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This Side of Heaven

This Side of Heaven(1934)

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Remind Me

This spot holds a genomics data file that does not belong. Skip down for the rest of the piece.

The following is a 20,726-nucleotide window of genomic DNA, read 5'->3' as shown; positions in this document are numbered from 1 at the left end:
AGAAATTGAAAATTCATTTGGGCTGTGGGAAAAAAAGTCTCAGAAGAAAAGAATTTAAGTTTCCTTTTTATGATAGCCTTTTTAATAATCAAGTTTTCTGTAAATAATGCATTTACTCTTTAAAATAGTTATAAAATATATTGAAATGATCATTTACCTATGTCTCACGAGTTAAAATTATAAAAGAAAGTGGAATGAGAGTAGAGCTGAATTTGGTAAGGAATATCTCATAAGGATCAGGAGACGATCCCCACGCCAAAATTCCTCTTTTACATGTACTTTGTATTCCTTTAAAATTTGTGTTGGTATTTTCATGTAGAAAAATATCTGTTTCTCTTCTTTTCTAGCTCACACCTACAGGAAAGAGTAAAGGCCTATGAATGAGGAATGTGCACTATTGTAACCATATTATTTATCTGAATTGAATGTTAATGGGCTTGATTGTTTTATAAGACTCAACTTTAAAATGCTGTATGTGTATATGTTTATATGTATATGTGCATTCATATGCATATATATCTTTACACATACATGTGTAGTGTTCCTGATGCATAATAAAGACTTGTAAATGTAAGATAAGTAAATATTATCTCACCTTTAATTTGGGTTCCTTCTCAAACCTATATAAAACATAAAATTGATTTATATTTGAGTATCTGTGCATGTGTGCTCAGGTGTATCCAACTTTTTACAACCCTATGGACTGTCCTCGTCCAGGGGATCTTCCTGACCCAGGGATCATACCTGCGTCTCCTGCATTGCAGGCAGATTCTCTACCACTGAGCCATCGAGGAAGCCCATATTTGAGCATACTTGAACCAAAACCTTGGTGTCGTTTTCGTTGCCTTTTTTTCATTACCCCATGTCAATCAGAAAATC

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While Francene Turner, a housewife-turned-writer, spends her day in the city selling her first novel to a movie studio, her son Seth introduces himself to the college fraternity he hopes to join, and her youngest daughter Peggy goes to see a movie with her boyfriend, Hal Jennings. At the same time, schoolteacher Jane Turner, Francene's eldest daughter, explains to longtime admirer Vance Patterson, a freelance writer and newspaper reporter, that she is marrying Walter Hamilton because, unlike Vance, he is safe and reliable. While Jane then confers with Walter, an auditor, about their wedding plans, her father Martin, the chief accountant at a local firm, is called in by William Barnes, the company president, to explain a $40,000 deficit in the company books. After assuring Barnes that the money will be accounted for, Martin confronts general manager R. S. Sawyer, about the missing funds, which Sawyer had appropriated with Martin's help on the pretext of using them as a loan to a struggling client. Sawyer confesses to Martin that the money actually was used for his own financial speculations, but promises to try to secure $40,000 before the next day's audit. Overcome with worry, Martin returns home and, while waiting for Sawyer's telephone call, promises Seth fifty dollars to pay his fraternity initiation fees, blesses Jane and Walter's engagement, and congratulates Francene on her movie deal. The next morning, after Sawyer has informed him that he was unable to get the money, Martin says goodbye to Peggy, who is taking the train for college that afternoon, and prepares all of his personal financial papers. At lunch, Francene confides in Martin that the Hollywood studio has offered her a six-week stint as a contract writer, and Martin encourages her to accept the job. Then, while Peggy abandons the train to drive to college with Hal, Walter, who is preparing Martin's audit, confronts him about the apparent embezzlement. Although Martin, who has since learned that Sawyer has left town, maintains his innocence, Walter suggests that he, too, leave town to avoid involving his family in scandal. Seemingly trapped, Martin returns home and, in his study, swallows an overdose of a powerful sinus medicine. At the same time, Peggy, who on a whim has gone with Hal to a country minister, finds a telling note from her father in her suitcase and rushes home without being married. Seth, meanwhile, learns that the fraternity rejected him and, while driving home, is blinded by his tears and crashes into a streetcar. The heavily drugged Martin is taken by the police to Seth's hospital room, where the unsuspecting Seth confesses to him that, for a moment, he had wanted to die. Moved by Seth's words, Martin struggles to stay awake but soon slips into unconsciousness. Eventually Francene and the rest of the family are informed of Martin's predicament and rescue him from death. Then, armed with information from Vance, Barnes arranges for Sawyer's apprehension at the Mexican border and fully vindicates Martin. After Jane breaks with Walter and embraces Vance, Seth announces that he has been nominated as class vice-president, and Martin sits down to dinner with his entire loving family.